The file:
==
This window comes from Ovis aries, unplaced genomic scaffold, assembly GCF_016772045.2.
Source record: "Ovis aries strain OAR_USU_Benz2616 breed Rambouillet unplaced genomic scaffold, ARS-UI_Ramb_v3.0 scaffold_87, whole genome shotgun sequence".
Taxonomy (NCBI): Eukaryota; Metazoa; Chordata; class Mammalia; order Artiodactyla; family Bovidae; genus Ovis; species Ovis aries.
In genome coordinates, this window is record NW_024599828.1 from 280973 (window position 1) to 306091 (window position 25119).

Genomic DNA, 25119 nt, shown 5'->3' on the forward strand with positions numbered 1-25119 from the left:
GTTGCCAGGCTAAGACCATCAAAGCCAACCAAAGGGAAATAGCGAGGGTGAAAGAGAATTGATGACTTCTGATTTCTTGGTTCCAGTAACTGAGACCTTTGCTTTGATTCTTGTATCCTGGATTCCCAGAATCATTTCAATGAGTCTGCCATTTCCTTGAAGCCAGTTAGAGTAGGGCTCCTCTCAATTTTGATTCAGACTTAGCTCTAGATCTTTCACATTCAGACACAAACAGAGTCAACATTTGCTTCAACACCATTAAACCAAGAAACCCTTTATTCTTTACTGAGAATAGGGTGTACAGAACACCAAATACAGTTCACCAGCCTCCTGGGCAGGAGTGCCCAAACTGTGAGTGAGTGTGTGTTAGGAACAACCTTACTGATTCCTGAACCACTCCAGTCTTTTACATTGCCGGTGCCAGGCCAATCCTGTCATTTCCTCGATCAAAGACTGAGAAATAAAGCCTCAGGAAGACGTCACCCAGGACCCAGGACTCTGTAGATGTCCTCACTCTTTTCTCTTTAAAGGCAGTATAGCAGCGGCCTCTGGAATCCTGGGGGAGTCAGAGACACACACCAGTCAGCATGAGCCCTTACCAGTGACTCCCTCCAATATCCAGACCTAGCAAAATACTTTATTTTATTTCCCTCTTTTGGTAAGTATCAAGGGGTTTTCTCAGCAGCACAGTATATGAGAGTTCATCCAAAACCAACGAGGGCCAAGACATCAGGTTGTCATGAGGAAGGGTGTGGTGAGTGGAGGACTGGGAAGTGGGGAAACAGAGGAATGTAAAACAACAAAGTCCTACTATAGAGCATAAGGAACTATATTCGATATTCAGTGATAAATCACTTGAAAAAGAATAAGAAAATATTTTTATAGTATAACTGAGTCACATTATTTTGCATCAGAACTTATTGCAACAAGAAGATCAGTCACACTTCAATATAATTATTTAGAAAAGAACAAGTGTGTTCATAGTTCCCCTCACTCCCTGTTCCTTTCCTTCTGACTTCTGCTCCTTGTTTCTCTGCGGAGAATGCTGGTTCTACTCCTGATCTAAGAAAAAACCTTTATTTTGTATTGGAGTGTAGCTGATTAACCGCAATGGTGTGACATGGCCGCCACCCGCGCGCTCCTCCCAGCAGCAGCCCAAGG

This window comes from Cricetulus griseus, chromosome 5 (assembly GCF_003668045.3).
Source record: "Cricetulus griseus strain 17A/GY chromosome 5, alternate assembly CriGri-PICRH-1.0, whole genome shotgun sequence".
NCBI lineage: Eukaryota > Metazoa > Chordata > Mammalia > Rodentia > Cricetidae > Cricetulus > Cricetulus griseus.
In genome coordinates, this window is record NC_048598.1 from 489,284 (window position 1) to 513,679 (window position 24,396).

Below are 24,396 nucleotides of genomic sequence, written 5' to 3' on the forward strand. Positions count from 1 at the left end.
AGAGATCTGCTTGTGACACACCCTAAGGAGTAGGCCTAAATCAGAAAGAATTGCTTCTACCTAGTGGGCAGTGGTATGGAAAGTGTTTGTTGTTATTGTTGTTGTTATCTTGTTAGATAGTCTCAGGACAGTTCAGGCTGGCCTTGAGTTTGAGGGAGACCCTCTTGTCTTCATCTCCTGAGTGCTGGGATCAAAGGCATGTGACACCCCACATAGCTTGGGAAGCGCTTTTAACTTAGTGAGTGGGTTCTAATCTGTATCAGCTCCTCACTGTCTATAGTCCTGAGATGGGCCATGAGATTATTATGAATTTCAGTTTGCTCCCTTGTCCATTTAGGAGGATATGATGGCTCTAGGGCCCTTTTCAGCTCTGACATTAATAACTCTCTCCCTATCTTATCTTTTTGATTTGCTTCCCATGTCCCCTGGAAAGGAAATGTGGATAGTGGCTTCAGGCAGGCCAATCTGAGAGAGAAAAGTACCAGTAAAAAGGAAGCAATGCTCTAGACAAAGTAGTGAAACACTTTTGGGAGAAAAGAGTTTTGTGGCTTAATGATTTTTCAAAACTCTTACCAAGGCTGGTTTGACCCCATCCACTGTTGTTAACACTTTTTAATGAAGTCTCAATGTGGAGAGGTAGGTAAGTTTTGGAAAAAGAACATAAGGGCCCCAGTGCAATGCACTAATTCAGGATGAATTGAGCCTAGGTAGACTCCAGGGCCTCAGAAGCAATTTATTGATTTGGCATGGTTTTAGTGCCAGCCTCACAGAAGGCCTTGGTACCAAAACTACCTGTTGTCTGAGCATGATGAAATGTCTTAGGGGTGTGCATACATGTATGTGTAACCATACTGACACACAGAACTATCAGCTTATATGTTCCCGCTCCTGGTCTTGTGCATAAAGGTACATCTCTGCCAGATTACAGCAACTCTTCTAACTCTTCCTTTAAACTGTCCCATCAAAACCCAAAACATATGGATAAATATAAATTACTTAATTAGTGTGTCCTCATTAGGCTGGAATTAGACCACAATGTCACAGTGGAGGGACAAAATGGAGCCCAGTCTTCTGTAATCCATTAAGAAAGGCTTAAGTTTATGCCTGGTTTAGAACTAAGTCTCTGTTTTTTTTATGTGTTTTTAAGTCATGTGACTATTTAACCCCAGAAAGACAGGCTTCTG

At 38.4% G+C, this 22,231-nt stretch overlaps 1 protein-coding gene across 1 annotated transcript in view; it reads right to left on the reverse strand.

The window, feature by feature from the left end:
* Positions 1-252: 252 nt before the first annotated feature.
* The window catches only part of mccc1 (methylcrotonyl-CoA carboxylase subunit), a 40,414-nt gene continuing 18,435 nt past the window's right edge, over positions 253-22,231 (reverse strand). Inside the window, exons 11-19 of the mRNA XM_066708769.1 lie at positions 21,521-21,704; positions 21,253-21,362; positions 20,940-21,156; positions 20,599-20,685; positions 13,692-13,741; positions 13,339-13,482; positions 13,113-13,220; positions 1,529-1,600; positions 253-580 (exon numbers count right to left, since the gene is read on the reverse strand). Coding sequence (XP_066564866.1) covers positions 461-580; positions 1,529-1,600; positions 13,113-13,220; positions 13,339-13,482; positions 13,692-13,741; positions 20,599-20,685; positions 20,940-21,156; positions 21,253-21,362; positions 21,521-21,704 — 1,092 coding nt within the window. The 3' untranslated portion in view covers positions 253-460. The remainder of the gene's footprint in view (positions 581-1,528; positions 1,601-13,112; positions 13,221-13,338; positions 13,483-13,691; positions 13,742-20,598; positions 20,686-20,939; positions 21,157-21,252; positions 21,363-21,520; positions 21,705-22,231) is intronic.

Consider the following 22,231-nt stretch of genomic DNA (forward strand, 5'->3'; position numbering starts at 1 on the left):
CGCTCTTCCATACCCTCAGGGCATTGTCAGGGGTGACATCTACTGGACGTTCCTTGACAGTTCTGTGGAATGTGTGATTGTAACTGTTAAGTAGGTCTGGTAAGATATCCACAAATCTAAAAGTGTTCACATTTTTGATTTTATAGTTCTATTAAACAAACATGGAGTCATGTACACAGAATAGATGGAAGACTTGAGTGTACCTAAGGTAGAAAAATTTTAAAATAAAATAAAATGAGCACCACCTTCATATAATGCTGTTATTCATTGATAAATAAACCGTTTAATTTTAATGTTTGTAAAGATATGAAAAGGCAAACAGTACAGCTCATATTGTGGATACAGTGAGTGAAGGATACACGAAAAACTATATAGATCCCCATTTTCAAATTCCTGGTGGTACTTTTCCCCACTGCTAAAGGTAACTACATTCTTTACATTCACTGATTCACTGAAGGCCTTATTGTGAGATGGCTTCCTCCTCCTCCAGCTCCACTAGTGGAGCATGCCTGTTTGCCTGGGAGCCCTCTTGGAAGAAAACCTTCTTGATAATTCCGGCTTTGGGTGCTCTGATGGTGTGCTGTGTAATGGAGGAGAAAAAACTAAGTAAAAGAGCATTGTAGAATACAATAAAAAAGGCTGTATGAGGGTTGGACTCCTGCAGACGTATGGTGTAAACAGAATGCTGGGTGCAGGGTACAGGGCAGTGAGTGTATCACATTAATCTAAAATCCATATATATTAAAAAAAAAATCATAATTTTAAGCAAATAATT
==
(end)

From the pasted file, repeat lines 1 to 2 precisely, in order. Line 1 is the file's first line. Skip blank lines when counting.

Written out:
This window comes from Ovis aries, unplaced genomic scaffold, assembly GCF_016772045.2.
Source record: "Ovis aries strain OAR_USU_Benz2616 breed Rambouillet unplaced genomic scaffold, ARS-UI_Ramb_v3.0 scaffold_87, whole genome shotgun sequence".